Neuroblast migration along cellular substrates in the developing porcine brain


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Cell Press


In the past decade it has become evident that neuroblasts continue to supply the human cortex with interneurons via unique migratory streams shortly following birth. Owing to the size of the human brain, these newborn neurons must migrate long distances through complex cellular landscapes to reach their final locations. This process is poorly understood, largely because of technical difficulties in acquiring and studying neurotypical postmortem human samples along with diverging developmental features of well-studied mouse models. We reasoned that migratory streams of neuroblasts utilize cellular substrates, such as blood vessels, to guide their trek from the subventricular zone to distant cortical targets. Here, we evaluate the association between young interneuronal migratory streams and their preferred cellular substrates in gyrencephalic piglets during the developmental equivalent of human birth, infancy, and toddlerhood.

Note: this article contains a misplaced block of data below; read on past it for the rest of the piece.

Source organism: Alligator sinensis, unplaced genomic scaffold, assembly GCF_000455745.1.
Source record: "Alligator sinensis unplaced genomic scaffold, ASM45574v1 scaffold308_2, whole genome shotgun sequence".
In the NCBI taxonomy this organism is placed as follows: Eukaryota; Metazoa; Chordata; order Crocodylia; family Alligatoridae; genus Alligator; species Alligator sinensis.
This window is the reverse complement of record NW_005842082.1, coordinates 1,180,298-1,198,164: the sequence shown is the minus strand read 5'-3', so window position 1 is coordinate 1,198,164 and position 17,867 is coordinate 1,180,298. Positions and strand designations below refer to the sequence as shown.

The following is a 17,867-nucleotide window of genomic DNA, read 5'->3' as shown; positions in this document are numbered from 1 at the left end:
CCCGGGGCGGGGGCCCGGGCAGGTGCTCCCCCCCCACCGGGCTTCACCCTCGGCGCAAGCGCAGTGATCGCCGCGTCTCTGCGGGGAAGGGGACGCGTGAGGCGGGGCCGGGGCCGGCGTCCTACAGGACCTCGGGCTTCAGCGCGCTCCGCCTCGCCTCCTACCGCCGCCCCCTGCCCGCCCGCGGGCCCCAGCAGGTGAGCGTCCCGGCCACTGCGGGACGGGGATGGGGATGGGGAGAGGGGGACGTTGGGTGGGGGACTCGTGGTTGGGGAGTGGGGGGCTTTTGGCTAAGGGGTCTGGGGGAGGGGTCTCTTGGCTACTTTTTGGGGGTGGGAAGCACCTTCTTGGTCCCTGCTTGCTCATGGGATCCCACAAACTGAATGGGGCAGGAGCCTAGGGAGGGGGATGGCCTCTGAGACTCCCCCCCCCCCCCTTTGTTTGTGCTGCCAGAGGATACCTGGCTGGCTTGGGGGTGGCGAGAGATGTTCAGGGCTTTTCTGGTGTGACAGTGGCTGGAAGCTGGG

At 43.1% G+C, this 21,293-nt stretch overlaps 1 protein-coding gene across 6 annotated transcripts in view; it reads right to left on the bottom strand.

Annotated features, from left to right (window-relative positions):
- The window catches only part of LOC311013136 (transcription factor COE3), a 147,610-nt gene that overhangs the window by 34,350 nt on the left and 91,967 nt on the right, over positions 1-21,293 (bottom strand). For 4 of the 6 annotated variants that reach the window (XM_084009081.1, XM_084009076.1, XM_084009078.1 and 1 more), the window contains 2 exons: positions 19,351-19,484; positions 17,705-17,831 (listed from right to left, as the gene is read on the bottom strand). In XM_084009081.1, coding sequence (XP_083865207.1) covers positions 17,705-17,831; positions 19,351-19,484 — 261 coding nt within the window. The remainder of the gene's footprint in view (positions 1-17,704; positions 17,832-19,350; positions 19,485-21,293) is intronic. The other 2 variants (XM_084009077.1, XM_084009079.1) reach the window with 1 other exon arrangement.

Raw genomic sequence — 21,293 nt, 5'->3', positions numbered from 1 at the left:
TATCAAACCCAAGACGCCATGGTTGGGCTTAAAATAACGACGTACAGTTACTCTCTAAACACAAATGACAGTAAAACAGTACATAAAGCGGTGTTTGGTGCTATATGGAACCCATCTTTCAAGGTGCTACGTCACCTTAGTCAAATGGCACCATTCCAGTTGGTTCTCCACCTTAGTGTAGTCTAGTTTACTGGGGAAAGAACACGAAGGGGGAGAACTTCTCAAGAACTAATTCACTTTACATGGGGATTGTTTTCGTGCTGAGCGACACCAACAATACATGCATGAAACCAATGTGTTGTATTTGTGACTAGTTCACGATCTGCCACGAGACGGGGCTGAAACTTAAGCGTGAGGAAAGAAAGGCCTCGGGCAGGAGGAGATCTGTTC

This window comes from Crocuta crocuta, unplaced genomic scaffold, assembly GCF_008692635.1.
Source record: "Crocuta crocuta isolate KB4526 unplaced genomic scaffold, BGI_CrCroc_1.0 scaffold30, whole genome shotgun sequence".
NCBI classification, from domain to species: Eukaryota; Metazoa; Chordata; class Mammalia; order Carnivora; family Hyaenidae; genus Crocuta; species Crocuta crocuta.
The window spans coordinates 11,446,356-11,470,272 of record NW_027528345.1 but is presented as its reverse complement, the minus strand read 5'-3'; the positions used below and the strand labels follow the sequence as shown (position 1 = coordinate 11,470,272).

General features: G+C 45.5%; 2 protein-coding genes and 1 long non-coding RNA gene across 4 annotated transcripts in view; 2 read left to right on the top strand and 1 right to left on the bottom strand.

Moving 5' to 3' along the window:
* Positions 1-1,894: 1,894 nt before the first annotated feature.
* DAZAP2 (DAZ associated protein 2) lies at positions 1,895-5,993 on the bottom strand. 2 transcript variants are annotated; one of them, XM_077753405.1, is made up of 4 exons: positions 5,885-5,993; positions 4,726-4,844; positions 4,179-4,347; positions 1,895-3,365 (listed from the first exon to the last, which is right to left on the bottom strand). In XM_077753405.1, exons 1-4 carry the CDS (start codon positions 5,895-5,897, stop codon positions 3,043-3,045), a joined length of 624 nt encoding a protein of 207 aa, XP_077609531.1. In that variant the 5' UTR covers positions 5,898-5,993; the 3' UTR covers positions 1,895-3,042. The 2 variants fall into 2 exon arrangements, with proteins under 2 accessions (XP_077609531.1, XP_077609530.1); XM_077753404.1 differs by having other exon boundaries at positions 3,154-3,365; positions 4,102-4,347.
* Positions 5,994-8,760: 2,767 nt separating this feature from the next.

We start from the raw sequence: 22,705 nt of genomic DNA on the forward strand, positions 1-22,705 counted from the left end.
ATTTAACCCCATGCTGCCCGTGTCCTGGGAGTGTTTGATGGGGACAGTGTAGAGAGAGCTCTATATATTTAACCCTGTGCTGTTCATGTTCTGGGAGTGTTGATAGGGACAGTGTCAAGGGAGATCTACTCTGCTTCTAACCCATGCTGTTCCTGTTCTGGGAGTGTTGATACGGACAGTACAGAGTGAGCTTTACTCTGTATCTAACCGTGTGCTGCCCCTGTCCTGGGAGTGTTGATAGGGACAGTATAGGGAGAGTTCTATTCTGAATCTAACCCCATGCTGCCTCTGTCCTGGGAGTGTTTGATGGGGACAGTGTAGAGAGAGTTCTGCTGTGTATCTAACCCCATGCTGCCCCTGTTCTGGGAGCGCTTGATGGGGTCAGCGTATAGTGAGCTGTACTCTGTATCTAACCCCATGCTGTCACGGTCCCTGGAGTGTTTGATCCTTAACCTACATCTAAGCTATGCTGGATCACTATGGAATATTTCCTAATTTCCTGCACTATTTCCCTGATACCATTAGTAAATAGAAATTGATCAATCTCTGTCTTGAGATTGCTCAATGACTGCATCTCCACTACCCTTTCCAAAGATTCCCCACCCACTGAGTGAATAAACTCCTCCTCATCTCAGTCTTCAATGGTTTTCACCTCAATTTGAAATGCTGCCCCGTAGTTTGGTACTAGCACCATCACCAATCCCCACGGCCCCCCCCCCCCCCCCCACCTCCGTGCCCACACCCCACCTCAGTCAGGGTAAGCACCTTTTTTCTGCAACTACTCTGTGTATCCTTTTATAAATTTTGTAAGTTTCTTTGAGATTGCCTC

Neural stem-cells, subventricular zone, adult neurogenesis, neurons, vasculature, forebrain, scaffold, colocalization, consequences, parvalbumin